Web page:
by Linda Straker
A number of small and medium size business entrepreneurs, who are linked directly or indirectly to the creative industries, were this week provided with a better understanding about the process and format for sourcing funds through the crowd-funding concept.
The Caribbean Performing Arts Federation (C-PAF), in collaboration with the Organization of Eastern Caribbean States Competitive Business Unit (OECS-CBU), and the Barbados based Crowd-Funding Platform, VisionFunder, conducted the Business Training Activity which was held at the Coyaba Hotel conference room.
It was “a 2-day e-Business [crowd-funding] workshop on innovative/creative SME financing geared towards advancing the e-Commerce agenda of the OECS territories for SMEs across the region,” said Sandra James, Operations/Program Director of the Federation.
She explained that this initiative intends to bring together our diverse cultures in a way using the uniqueness of our music and theatrical performances, allowing performing artistes to hone their talent initially within the OECS, in preparation for taking full advantage of available export opportunities within wider CARICOM and internationally.
The Grenada session is 1 of 6 sessions being undertaken by the Federation. They began on 28 & 29 September in Antigua, and will conclude on 13 November in St Lucia. It is being funded under the 10th European Development Fund (EDF), Economic Integration and Trade of the OECS Region programme.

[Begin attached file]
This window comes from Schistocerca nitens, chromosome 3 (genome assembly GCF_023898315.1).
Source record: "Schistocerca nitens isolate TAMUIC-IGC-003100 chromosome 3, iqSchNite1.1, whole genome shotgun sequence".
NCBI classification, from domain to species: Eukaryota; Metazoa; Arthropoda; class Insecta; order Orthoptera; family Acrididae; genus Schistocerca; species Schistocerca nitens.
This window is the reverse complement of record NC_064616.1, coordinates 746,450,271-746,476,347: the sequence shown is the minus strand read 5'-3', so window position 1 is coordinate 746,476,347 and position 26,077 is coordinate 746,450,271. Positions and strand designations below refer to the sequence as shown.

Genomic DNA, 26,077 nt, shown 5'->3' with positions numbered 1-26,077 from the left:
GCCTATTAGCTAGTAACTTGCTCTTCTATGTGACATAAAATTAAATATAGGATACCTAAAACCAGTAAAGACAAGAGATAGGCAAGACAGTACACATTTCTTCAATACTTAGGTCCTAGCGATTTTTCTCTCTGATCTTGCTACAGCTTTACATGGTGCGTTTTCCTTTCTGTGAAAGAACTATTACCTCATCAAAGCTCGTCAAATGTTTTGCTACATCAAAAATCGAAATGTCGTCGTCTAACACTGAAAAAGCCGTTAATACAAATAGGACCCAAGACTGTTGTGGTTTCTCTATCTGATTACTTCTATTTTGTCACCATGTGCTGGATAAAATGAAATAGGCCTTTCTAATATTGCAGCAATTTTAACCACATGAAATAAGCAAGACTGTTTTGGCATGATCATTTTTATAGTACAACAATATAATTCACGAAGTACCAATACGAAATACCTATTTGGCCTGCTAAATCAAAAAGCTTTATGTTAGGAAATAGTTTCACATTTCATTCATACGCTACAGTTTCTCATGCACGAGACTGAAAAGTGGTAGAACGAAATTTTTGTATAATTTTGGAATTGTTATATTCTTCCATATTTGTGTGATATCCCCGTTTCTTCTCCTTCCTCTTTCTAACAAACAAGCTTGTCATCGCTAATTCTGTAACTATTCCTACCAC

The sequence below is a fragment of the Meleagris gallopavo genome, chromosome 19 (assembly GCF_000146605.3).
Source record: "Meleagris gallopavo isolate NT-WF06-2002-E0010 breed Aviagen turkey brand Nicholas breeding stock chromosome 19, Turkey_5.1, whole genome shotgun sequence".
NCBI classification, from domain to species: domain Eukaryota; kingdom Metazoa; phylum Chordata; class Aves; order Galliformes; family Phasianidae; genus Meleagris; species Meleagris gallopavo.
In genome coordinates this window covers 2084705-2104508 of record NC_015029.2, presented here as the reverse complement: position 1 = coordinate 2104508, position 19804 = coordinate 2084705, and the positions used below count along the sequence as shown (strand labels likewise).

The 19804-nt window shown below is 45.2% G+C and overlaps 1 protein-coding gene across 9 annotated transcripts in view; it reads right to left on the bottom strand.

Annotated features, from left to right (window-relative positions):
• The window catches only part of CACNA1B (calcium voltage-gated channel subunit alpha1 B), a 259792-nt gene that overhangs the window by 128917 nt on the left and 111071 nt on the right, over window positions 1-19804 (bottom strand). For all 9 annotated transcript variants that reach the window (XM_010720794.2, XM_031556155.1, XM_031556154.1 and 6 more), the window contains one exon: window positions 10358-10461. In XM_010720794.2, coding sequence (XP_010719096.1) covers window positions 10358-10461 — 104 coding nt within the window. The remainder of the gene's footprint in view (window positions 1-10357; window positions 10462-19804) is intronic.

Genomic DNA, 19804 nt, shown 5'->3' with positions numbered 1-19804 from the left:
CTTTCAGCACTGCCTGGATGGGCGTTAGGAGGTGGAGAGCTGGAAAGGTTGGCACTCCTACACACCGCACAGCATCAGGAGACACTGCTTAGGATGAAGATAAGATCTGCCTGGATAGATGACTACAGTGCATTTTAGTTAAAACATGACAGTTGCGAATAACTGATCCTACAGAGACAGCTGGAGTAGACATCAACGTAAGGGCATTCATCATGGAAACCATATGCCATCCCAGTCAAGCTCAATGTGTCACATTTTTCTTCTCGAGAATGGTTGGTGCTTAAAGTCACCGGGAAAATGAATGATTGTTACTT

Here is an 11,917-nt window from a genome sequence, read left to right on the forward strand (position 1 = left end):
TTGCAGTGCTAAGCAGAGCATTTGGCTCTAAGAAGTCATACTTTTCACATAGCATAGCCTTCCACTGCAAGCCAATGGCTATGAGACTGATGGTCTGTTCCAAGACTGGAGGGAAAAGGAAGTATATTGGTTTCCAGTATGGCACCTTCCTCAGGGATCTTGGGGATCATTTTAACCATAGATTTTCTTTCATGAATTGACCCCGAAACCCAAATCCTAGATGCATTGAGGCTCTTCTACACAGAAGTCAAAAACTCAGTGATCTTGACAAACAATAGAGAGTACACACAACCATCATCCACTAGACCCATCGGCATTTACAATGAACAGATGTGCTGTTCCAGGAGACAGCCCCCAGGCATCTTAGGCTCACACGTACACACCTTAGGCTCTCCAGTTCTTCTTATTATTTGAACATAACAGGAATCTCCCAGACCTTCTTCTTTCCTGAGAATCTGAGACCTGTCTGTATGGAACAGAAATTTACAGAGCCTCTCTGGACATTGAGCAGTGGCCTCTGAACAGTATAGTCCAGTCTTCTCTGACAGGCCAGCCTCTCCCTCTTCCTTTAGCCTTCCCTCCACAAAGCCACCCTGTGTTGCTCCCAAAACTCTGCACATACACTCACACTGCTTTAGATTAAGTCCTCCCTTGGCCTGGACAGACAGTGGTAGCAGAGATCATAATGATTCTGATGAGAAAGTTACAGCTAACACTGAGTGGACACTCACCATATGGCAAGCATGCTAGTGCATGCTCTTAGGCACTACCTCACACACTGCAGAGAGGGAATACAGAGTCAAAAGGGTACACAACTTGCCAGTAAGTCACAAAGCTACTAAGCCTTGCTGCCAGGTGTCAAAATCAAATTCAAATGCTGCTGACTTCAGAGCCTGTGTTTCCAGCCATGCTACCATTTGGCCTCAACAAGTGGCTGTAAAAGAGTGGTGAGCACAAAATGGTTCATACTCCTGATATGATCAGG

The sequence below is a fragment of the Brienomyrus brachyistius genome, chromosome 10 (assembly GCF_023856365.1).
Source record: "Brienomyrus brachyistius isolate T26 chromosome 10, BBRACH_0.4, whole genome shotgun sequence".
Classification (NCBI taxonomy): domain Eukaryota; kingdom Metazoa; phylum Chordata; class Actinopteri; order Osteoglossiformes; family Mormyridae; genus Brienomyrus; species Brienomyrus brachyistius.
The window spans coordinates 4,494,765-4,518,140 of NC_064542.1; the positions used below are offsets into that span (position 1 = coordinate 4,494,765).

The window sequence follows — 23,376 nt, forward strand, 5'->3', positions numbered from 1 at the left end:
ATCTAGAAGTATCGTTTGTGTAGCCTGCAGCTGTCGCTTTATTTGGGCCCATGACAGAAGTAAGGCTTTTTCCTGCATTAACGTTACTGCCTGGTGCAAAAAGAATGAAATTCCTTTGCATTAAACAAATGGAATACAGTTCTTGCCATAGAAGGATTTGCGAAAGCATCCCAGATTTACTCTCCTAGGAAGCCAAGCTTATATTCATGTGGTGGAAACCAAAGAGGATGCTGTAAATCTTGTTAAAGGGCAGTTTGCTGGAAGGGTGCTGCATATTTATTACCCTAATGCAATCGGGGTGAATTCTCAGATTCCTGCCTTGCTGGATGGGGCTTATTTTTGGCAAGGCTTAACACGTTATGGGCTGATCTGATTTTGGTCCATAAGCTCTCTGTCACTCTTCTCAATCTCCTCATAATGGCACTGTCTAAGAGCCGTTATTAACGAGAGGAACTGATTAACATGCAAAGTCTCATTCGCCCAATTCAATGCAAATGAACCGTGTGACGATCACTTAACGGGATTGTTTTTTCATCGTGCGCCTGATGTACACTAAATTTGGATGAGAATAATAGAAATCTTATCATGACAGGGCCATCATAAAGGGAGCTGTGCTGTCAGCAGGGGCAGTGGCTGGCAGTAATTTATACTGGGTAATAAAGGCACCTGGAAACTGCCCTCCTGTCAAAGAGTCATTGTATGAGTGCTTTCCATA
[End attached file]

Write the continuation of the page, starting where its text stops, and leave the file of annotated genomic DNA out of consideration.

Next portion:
Judy McCutcheon, C-PAF Grenada Country Director, said that the workshop falls under the Federation’s Financial Development Pillar. “Our research indicated that an important component challenging the development of the sector has been access to finance, because most financial institutions consider the creative industries specifically, and the services sector in general as “high risk”. They tend not to want to lend money to persons and organizations involved in these sectors. As a result, many creatives have to self-fund their projects, which limits their abilities to even start, develop, and expand or export,” she said.
Consultant to the project is Adrian Reid, who explained the workings of the VisionFunder — the only crowd funding platform in the Caribbean. The Participants were exposed to the process of developing a campaign, before and during placement on the website. “There must be some things that have to be done correctly, such as a pre-launch strategy,” said Reid, who explained that data has shown that the crowd-funding failure rate is 43%.
He explained that there are many reasons for the failure of projects, but all projects must offer something to the crowd to make them become interesting. “If the crowd-funding project does not offer value to the crowd, then the crowd will not find it. Projects need to solve problems,” he advised.